Not the Starfleet Officer I Wanted, but the One That I Needed

Since May is Mental Health Awareness Month, here’s part of my own story.

Star Trek: The Next Generation first aired the same year I started school, and continued through about sixth or seventh grade. I was aware of TNG before the original series. And no, I didn’t think to ask why it was called “The Next Generation.” I was five.

I will not say I watched it religiously. It was on our ABC affiliate, which aired it at 10:30 on Saturday night, just after the news. When I was younger, I couldn’t always stay up to watch it. When I was older, its time-slot put it against Saturday Night Live, and I was in that developmental stage when I was trying to persuade myself that every minute of that show was comedy gold. But somehow, between these two realities, I was able to watch a whole heck of a lot of TNG growing up. That’s probably thanks to my older brother, who would frequently set up the VCR to record new episodes so he could watch them at a more reasonable hour.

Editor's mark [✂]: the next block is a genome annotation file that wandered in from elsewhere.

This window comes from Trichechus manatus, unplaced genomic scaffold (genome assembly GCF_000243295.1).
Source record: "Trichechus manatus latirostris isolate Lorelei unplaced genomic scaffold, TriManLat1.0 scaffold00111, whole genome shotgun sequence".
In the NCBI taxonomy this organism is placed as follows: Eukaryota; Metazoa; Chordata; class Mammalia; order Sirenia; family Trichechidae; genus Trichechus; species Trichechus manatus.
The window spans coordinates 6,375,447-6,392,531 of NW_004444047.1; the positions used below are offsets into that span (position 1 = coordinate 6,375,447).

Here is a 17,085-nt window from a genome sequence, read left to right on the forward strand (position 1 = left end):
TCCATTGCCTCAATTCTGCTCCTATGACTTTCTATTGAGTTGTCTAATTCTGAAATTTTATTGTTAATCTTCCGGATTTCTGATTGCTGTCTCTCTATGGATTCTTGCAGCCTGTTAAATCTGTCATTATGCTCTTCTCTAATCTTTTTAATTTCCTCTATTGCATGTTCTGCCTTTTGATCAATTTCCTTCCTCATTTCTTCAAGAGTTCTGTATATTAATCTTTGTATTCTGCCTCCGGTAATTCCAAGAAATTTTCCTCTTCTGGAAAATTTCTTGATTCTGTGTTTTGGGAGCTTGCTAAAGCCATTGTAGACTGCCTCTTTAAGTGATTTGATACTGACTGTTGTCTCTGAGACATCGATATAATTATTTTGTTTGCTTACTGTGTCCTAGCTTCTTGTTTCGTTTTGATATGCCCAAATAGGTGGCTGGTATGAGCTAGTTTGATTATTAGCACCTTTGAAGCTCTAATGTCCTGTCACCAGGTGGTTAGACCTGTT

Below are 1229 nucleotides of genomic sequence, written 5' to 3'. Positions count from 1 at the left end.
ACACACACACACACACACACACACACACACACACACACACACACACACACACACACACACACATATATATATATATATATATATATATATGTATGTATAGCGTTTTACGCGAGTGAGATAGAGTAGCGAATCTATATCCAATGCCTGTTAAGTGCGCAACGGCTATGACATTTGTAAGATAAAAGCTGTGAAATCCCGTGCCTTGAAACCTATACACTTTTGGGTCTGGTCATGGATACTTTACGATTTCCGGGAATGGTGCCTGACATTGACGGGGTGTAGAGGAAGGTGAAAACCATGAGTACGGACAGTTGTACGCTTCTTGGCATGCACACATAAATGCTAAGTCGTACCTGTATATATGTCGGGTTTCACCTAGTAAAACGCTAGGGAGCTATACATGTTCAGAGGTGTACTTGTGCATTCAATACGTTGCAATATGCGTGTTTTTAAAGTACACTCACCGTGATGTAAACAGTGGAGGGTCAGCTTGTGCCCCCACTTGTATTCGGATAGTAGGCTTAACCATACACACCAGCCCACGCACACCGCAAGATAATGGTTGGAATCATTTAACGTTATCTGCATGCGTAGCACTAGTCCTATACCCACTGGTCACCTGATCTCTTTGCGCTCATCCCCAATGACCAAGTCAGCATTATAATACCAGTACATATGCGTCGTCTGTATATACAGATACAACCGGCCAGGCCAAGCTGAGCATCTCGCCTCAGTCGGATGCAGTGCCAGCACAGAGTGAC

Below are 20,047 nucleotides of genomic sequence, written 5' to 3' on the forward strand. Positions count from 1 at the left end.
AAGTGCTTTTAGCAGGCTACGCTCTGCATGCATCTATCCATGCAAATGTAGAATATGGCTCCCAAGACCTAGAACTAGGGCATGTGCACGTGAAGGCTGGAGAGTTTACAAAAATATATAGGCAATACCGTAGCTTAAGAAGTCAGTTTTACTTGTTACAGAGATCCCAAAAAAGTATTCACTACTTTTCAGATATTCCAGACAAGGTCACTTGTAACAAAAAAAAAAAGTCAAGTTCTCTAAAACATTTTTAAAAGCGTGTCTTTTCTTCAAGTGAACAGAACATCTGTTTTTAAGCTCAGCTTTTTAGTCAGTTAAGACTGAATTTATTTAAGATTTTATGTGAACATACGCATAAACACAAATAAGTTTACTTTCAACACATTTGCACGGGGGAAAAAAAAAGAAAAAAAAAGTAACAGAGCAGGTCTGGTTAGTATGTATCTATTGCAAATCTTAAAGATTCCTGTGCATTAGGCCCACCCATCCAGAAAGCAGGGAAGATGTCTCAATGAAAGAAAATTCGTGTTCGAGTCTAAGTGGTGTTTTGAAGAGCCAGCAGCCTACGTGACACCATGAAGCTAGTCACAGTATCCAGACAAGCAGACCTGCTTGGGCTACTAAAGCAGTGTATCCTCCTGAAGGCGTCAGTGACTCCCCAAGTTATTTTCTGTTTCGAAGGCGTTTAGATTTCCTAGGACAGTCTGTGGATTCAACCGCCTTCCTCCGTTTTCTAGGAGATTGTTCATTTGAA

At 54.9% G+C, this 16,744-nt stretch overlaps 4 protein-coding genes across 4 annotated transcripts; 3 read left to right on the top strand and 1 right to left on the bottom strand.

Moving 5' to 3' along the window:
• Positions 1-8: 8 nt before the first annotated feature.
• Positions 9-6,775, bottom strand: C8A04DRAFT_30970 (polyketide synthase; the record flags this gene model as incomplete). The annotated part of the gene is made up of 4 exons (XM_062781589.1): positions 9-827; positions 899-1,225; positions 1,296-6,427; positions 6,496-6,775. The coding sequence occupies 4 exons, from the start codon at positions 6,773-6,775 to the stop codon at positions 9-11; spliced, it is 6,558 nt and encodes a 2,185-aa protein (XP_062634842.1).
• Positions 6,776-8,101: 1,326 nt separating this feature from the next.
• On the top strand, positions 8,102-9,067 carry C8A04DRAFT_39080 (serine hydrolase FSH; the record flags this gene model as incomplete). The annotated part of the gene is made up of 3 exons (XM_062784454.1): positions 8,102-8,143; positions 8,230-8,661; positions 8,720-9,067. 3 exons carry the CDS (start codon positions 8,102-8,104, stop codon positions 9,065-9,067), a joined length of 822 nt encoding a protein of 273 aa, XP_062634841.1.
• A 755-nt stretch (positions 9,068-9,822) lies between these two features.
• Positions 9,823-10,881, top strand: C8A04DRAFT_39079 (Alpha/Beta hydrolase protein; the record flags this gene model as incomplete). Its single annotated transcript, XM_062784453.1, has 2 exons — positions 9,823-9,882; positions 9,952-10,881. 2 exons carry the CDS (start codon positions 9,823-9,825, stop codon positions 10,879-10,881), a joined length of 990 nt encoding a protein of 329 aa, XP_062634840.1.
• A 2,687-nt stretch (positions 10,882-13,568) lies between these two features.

The point is, it was on all through my playground years and, along with Teenage Mutant Ninja Turtles and X-Men, was part of the roster of imaginative games my friends and I would play. We would make up our own stories in real time on the playground, and the most crucial part of this was calling your character at the beginning. You had to do it quickly, you see, or your more charismatic friend would good-naturedly assign everyone a role. Of course, that doesn’t mean that He Who Called Picard Got Picard, because tiny squabbles could and would break out between those who felt that Picard (or whomever) was their character, and those who felt this kid had been Picard a lot lately, and needed to give someone else a chance.